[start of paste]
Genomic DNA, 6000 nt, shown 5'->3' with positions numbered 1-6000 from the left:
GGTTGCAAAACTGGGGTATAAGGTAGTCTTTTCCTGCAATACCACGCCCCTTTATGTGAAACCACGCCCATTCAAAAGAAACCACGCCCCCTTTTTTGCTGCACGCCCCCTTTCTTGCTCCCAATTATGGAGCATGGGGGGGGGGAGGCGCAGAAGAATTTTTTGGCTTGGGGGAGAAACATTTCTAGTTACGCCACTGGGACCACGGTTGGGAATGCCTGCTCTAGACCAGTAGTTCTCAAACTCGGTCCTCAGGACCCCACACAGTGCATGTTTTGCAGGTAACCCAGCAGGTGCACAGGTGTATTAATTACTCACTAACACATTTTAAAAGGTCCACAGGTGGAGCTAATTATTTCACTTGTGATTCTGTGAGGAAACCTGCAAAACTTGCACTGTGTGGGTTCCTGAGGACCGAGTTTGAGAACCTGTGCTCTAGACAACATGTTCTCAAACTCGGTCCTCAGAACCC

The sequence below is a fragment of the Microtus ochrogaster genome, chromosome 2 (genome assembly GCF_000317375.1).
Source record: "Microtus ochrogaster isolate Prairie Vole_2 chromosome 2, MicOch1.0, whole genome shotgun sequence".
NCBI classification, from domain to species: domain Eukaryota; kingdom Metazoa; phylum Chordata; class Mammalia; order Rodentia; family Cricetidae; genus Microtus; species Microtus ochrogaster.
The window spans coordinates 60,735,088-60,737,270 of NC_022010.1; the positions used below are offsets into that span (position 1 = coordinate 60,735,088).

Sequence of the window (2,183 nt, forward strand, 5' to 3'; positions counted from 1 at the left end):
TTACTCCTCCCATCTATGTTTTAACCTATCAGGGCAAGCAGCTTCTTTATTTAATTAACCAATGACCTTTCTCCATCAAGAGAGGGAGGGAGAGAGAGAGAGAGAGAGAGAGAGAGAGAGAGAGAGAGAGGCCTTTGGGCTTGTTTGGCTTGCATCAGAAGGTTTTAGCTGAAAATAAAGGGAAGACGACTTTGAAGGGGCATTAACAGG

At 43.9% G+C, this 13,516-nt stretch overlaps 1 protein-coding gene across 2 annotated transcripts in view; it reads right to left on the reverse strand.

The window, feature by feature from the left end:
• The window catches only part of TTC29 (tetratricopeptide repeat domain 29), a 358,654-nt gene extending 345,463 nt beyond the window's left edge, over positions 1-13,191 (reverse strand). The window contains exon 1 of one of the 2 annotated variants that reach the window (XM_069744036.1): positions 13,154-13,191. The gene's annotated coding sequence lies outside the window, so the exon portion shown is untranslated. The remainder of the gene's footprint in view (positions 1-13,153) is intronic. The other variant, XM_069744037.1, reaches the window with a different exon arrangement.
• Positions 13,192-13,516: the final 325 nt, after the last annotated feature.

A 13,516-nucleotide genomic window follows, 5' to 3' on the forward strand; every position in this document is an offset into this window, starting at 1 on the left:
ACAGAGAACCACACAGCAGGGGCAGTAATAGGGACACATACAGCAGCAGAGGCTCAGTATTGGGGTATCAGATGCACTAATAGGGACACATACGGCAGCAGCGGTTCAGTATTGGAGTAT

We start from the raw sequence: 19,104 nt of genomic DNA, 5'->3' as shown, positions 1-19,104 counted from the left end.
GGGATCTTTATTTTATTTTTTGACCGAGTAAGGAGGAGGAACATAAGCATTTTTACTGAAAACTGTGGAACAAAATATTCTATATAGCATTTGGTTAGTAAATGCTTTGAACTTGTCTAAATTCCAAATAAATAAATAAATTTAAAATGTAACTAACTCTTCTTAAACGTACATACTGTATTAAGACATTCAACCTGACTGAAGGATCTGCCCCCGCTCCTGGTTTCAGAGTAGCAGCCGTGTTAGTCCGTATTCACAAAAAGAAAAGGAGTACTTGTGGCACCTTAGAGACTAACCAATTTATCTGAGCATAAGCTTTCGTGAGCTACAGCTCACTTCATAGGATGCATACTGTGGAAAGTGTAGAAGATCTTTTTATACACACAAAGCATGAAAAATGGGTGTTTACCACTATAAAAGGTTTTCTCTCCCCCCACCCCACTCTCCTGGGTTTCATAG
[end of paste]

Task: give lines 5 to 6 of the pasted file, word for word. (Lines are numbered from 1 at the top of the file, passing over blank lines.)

NCBI classification, from domain to species: domain Eukaryota; kingdom Metazoa; phylum Chordata; class Mammalia; order Rodentia; family Cricetidae; genus Microtus; species Microtus ochrogaster.
The window spans coordinates 60,735,088-60,737,270 of NC_022010.1; the positions used below are offsets into that span (position 1 = coordinate 60,735,088).